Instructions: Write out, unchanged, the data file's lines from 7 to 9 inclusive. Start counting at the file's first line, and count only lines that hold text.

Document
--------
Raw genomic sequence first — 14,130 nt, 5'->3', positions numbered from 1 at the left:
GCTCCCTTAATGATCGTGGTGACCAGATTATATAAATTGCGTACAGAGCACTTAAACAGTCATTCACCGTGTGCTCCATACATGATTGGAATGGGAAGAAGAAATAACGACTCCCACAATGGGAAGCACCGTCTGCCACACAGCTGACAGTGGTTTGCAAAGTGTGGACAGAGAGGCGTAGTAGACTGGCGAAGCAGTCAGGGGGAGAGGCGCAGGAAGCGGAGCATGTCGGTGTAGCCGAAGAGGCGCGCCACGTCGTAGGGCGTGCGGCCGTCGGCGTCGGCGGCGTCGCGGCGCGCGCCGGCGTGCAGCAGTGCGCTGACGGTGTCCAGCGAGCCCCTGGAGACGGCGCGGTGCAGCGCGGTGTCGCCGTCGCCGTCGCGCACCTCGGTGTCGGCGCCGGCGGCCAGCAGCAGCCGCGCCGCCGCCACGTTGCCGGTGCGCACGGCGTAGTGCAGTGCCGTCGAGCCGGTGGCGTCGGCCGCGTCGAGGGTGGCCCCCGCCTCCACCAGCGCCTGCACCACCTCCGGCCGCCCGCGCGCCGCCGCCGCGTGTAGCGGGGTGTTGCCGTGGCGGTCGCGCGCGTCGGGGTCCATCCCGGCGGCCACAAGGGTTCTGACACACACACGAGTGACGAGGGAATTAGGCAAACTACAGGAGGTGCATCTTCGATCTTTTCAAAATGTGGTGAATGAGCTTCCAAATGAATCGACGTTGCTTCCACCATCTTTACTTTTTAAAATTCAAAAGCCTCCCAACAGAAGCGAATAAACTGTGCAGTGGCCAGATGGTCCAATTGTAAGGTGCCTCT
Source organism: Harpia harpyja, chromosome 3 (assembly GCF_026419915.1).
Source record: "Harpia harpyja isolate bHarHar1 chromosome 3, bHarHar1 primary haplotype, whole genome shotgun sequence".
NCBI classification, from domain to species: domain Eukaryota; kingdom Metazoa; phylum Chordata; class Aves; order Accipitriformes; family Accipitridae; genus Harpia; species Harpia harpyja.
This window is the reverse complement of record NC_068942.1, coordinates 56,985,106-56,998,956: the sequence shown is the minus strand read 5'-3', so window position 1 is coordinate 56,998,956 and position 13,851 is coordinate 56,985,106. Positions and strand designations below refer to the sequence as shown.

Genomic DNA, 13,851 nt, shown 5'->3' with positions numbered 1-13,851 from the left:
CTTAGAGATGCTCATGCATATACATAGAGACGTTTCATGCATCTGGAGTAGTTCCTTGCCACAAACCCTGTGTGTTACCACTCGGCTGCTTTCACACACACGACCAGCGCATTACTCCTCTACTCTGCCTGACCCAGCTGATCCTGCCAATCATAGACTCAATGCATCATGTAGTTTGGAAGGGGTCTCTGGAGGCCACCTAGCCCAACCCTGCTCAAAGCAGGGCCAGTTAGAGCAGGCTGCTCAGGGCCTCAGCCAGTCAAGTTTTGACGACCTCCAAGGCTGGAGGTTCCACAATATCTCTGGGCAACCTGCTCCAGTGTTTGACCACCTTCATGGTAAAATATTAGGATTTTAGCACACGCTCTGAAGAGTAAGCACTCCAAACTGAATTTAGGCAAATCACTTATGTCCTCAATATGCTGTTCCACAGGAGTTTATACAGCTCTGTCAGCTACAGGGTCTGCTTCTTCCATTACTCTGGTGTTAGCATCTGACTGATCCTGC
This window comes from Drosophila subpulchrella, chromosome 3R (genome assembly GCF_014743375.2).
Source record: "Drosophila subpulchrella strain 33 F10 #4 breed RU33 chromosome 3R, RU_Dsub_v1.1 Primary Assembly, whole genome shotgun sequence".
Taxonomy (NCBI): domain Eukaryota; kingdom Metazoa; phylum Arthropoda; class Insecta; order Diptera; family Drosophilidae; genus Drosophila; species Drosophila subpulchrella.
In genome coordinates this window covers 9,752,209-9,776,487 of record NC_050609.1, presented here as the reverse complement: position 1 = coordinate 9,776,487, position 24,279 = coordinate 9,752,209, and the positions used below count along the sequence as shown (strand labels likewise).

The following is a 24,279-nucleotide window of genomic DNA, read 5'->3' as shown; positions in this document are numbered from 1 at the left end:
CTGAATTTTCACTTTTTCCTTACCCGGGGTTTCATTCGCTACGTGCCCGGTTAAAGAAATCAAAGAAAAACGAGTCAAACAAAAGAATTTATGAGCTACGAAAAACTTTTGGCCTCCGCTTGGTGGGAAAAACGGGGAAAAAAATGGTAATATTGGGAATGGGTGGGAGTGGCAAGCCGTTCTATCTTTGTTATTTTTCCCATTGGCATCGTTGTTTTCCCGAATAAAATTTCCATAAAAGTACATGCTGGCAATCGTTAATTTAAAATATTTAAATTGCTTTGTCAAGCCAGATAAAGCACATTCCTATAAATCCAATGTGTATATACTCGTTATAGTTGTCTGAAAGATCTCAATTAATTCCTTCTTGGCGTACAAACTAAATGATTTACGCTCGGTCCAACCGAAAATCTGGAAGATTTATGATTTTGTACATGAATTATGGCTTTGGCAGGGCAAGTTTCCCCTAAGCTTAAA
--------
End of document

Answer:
Genomic DNA, 13,851 nt, shown 5'->3' with positions numbered 1-13,851 from the left:
CTTAGAGATGCTCATGCATATACATAGAGACGTTTCATGCATCTGGAGTAGTTCCTTGCCACAAACCCTGTGTGTTACCACTCGGCTGCTTTCACACACACGACCAGCGCATTACTCCTCTACTCTGCCTGACCCAGCTGATCCTGCCAATCATAGACTCAATGCATCATGTAGTTTGGAAGGGGTCTCTGGAGGCCACCTAGCCCAACCCTGCTCAAAGCAGGGCCAGTTAGAGCAGGCTGCTCAGGGCCTCAGCCAGTCAAGTTTTGACGACCTCCAAGGCTGGAGGTTCCACAATATCTCTGGGCAACCTGCTCCAGTGTTTGACCACCTTCATGGTAAAATATTAGGATTTTAGCACACGCTCTGAAGAGTAAGCACTCCAAACTGAATTTAGGCAAATCACTTATGTCCTCAATATGCTGTTCCACAGGAGTTTATACAGCTCTGTCAGCTACAGGGTCTGCTTCTTCCATTACTCTGGTGTTAGCATCTGACTGATCCTGC
This window comes from Drosophila subpulchrella, chromosome 3R (genome assembly GCF_014743375.2).